Rehman Ali, a 68-year-old retired primary school teacher in a quiet village in the northwestern district of Bogora, begins his day with a routine he has perfected over decades.

He methodically prepares tea, reads the newspaper, then walks around the area, visits the school premises or strolls through the market.

However, today it has a different purpose. He is going to the local post office to send a money order to his daughter in Dhaka, as he has done countless times before. But when he goes there today, something feels different — the once bustling post office was inhabited by only a few people.

The comfort of tradition

For Rehman, sending a money order is more than just a transaction – it’s a ritual.

He carefully fills out the form, carefully counts the notes, and hands it to the postmaster with a knowing nod.

“I trust this method,” he says nostalgically. “It’s reliable. I know my daughter will get the money safely.”

In contrast, Ayman Siddiq, a 25-year-old entrepreneur, runs a handicraft business from her small office in Dhaka. He is busy with orders and payments. Time is of the essence for this.

“I hated waiting at the post office,” he recalls. “But now, thanks to mobile financial services, I can send and receive money in seconds. It’s a game changer.”

A generation gap

Rehman and Ayman’s contrasting experiences highlight the racial divide in Bangladesh’s financial landscape. While the older generation retains familiarity with money orders, the younger generation has increasingly embraced the convenience of digital payments.

According to the Bangladesh Bureau of Statistics, the peak of money orders came a decade ago in 2011-12, when 2,218 transactions were made, totaling Rs 625.92 crore. These figures illustrate the significant reliance on this traditional method at the time.

But by 2015-16, the number dropped by almost two-thirds as only 796 money orders worth Rs 197.91 crore were dispatched. This represents the initial stage of digital adoption.

Fast forward a few years, the decline became even more pronounced: by 2019-20, transactions fell by 62.19 percent to 301 with a value of Rs 114.34 crore.

In July-December of 2023-24, the previous financial year, only 99 money orders were booked, involving Rs 22.76 crore, indicating an almost complete shift to digital modes.

Also reflecting the growing reliance on digital financial transactions is the significant growth of the mobile financial service (MFS) sector in Bangladesh over the years. The number of cash-out transactions and the amount involved has steadily increased.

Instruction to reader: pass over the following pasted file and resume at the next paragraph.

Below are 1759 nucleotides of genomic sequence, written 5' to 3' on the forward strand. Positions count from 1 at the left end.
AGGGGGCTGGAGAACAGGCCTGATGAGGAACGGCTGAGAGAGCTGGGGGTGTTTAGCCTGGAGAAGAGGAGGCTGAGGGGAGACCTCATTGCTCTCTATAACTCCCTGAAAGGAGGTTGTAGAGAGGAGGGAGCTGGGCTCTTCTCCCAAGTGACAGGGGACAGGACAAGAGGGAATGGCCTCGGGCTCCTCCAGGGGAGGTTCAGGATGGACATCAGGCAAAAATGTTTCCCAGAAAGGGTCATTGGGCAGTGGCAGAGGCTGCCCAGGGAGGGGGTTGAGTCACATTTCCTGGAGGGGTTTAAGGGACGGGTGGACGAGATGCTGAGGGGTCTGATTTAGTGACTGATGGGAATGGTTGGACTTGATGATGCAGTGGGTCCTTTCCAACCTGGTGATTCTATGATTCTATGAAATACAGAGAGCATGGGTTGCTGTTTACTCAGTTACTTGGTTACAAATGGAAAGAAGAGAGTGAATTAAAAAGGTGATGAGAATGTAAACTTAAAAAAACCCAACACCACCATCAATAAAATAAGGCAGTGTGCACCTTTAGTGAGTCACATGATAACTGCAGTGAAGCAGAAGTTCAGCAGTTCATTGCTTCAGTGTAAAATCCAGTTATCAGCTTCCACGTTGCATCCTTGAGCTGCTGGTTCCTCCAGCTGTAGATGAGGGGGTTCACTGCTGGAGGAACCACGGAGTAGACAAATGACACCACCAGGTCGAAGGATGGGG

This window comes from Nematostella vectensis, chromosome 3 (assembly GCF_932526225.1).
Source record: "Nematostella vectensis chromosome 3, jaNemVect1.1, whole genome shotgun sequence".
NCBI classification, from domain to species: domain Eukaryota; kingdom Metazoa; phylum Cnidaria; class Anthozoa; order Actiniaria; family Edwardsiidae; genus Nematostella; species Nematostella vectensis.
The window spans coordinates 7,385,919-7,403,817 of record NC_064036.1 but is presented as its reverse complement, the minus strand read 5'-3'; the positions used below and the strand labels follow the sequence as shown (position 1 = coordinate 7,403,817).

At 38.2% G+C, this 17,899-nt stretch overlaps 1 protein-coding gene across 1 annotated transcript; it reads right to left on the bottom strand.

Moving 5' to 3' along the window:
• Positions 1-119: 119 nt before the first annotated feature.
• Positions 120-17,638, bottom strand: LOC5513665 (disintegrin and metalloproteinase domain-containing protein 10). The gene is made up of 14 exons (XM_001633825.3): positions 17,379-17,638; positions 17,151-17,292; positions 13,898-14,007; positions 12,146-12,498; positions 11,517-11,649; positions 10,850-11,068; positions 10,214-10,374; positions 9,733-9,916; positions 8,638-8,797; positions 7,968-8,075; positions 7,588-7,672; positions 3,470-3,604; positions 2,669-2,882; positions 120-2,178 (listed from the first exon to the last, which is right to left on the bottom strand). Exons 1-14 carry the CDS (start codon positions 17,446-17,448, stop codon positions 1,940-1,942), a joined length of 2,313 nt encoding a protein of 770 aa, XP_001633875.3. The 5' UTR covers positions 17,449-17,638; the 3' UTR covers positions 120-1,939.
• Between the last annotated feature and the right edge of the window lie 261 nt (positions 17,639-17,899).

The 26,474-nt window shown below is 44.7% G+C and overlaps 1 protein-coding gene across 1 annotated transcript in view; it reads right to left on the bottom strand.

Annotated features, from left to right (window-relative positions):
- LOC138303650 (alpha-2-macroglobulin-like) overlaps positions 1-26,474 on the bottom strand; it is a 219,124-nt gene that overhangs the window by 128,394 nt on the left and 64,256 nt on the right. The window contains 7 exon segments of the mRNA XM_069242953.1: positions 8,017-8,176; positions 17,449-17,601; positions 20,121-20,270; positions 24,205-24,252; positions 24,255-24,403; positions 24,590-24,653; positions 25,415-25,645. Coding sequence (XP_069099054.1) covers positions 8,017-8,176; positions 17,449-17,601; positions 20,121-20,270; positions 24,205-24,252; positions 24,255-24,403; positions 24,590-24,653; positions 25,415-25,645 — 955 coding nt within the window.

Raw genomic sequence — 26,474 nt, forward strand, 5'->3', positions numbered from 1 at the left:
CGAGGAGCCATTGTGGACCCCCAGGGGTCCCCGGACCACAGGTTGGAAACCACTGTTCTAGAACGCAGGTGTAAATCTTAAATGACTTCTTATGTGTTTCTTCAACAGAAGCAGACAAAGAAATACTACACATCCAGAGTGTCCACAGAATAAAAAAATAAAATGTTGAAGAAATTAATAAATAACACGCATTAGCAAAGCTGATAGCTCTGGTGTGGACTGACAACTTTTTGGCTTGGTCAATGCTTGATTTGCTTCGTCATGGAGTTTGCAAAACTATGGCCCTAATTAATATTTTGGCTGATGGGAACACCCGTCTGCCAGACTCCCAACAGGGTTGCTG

In January 2019, the total was Rs 13,282 crore. According to Bangladesh Bank data, it reached Rs 42,230 crore by March 2024. This reflects high frequency and large individual transaction values.

Bangladesh’s remarkable transition from traditional methods of money transfer through internet banking to digital payments is also commendable. Over the years, the number of internet banking users has grown steadily, reaching over 8.5 million in April.

At the same time, the volume and value of internet banking transactions have grown significantly, with the total transaction amount crossing Rs 97,100 crore in April, up significantly from Rs 3,790 crore in December 2018.

Saima Haq Badisha, research director of the South Asian Network on Economic Modeling and professor of economics at Dhaka University, said that technologies are more advanced today, enabling technology adoption for both senders and receivers.

Digital systems have increased convenience as there is no need to drive home or face traffic to get services. Covid-19 was also a big push towards adoption of digital services as people needed to access everything without going out.

Talking about the challenges, Prof. Badisha highlighted that the entire system of cashless economy depends on electricity and internet, which are not always available in rural areas.

“Lack of digital and financial literacy is another barrier as the entire process is self-administered. For example, sharing your PIN code can harm consumers as they can be duped, but many People do this because of lack of awareness.”